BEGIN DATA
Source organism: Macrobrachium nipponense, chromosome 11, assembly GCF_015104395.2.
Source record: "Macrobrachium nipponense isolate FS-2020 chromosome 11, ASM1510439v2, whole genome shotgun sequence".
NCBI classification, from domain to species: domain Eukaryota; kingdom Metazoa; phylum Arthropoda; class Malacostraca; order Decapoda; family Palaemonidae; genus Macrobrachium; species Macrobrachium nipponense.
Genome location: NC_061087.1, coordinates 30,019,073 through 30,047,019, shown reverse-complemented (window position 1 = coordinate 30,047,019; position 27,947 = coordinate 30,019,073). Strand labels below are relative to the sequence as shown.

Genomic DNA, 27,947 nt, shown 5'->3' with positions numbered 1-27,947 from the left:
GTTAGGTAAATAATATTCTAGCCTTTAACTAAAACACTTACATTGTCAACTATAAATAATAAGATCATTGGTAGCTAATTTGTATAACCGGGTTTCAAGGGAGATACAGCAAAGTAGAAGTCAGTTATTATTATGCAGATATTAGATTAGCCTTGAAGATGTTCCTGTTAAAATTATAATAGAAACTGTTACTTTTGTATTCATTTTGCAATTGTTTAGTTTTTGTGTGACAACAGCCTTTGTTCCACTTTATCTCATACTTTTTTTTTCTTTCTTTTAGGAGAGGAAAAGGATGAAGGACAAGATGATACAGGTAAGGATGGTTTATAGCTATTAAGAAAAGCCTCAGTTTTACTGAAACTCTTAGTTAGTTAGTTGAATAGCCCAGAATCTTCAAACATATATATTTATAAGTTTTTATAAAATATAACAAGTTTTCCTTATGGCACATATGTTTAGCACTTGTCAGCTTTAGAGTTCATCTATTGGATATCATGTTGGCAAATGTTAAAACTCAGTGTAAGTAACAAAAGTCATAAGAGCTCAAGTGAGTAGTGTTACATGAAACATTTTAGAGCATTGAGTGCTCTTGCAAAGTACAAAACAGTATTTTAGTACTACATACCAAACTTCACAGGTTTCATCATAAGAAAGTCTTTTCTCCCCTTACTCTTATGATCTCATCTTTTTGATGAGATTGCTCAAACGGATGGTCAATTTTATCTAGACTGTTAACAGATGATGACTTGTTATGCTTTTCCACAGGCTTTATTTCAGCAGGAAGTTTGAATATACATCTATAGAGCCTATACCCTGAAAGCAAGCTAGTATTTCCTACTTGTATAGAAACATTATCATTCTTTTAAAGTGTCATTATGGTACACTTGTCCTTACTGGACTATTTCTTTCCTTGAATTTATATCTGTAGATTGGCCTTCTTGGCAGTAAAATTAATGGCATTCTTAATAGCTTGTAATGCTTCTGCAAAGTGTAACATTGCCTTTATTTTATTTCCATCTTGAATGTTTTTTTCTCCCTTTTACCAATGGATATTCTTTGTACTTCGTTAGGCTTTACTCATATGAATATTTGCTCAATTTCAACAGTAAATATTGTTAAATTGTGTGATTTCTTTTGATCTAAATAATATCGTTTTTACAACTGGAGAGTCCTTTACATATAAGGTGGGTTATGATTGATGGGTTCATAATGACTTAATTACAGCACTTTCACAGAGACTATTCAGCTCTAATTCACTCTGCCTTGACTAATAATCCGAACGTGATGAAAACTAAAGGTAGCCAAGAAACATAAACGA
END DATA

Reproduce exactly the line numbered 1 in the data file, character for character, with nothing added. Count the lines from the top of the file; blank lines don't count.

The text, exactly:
Source organism: Macrobrachium nipponense, chromosome 11, assembly GCF_015104395.2.